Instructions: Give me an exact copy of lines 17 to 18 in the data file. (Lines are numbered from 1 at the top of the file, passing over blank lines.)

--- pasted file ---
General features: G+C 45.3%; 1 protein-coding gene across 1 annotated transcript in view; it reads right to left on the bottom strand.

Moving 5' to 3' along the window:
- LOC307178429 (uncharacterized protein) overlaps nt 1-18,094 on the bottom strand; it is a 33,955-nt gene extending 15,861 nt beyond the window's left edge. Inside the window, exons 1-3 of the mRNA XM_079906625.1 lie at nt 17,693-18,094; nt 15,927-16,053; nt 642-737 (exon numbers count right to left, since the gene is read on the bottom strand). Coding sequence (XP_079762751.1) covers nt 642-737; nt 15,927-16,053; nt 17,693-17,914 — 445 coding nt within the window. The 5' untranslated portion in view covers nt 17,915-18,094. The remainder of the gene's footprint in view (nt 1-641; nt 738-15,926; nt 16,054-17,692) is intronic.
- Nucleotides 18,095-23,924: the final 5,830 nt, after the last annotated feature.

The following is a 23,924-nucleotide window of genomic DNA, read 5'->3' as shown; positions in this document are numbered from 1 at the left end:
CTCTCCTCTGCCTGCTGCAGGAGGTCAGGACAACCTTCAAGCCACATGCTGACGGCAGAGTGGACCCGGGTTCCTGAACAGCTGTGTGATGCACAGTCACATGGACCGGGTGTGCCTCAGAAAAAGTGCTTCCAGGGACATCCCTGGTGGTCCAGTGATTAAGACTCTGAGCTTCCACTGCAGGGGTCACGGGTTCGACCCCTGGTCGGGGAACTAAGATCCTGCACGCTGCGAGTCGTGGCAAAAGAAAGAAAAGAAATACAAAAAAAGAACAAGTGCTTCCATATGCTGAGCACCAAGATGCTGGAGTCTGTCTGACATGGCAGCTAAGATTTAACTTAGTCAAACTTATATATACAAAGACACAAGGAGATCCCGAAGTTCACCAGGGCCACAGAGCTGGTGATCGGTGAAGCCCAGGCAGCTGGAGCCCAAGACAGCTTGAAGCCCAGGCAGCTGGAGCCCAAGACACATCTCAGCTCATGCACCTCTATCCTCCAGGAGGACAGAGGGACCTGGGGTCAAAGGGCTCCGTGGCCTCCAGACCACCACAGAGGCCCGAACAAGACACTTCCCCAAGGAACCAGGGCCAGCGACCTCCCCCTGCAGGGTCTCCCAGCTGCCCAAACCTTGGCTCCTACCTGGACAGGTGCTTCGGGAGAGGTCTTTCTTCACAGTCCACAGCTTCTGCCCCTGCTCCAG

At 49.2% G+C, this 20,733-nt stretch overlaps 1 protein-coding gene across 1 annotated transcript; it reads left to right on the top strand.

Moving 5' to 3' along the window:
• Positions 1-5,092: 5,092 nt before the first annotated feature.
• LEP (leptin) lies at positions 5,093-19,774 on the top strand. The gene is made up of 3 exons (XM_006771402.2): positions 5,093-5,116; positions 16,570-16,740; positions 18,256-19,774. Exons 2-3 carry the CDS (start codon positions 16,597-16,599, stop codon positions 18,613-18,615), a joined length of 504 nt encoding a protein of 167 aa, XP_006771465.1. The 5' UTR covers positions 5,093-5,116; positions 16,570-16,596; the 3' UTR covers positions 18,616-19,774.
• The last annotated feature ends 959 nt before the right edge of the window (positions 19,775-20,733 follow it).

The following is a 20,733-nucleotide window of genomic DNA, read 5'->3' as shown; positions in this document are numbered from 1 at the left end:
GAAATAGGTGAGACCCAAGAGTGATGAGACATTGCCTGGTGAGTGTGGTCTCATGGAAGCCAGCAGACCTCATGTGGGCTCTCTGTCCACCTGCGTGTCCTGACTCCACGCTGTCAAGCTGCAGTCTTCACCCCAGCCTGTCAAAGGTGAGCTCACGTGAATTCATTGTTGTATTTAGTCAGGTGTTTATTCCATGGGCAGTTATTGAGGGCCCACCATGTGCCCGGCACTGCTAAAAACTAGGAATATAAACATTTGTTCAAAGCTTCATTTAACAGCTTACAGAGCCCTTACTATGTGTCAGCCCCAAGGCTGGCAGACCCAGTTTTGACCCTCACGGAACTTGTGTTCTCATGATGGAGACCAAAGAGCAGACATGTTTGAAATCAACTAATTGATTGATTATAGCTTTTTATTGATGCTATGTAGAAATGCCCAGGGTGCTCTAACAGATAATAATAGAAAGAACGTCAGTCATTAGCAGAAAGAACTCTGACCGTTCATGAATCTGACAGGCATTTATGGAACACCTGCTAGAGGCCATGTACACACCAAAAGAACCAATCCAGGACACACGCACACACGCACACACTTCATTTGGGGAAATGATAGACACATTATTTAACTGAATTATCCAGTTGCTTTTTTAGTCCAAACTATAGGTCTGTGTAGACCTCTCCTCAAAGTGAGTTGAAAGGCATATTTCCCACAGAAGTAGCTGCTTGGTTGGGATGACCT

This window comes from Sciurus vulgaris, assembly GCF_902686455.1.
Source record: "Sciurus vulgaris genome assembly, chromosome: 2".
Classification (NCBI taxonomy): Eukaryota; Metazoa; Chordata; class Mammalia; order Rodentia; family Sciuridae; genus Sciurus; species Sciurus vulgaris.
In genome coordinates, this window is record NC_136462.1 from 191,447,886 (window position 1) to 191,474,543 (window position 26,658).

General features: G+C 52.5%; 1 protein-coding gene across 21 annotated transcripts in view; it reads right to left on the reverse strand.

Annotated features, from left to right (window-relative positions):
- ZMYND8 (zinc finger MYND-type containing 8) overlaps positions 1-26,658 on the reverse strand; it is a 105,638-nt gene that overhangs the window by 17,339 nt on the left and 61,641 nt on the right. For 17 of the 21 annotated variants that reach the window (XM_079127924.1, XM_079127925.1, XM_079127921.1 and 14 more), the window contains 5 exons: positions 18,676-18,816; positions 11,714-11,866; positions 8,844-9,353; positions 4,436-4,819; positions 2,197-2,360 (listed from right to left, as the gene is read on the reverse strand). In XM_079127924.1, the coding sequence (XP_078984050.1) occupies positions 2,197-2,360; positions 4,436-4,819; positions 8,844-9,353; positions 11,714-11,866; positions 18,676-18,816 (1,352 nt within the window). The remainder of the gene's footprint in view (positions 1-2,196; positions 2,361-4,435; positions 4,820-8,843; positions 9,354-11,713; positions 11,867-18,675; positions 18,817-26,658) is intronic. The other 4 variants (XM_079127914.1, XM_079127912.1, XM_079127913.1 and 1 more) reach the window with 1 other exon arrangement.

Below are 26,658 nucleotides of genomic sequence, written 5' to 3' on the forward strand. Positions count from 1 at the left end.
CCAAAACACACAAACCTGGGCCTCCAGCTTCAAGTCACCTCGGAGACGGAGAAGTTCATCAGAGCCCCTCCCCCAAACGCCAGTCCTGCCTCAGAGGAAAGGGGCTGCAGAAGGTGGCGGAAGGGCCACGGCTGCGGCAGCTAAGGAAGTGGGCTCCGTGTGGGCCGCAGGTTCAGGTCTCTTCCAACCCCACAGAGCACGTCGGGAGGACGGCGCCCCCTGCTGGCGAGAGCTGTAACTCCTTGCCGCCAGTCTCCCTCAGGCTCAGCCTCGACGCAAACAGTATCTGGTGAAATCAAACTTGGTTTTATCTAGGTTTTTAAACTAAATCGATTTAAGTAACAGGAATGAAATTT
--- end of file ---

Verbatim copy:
In genome coordinates, this window is record NC_136462.1 from 191,447,886 (window position 1) to 191,474,543 (window position 26,658).

General features: G+C 52.5%; 1 protein-coding gene across 21 annotated transcripts in view; it reads right to left on the reverse strand.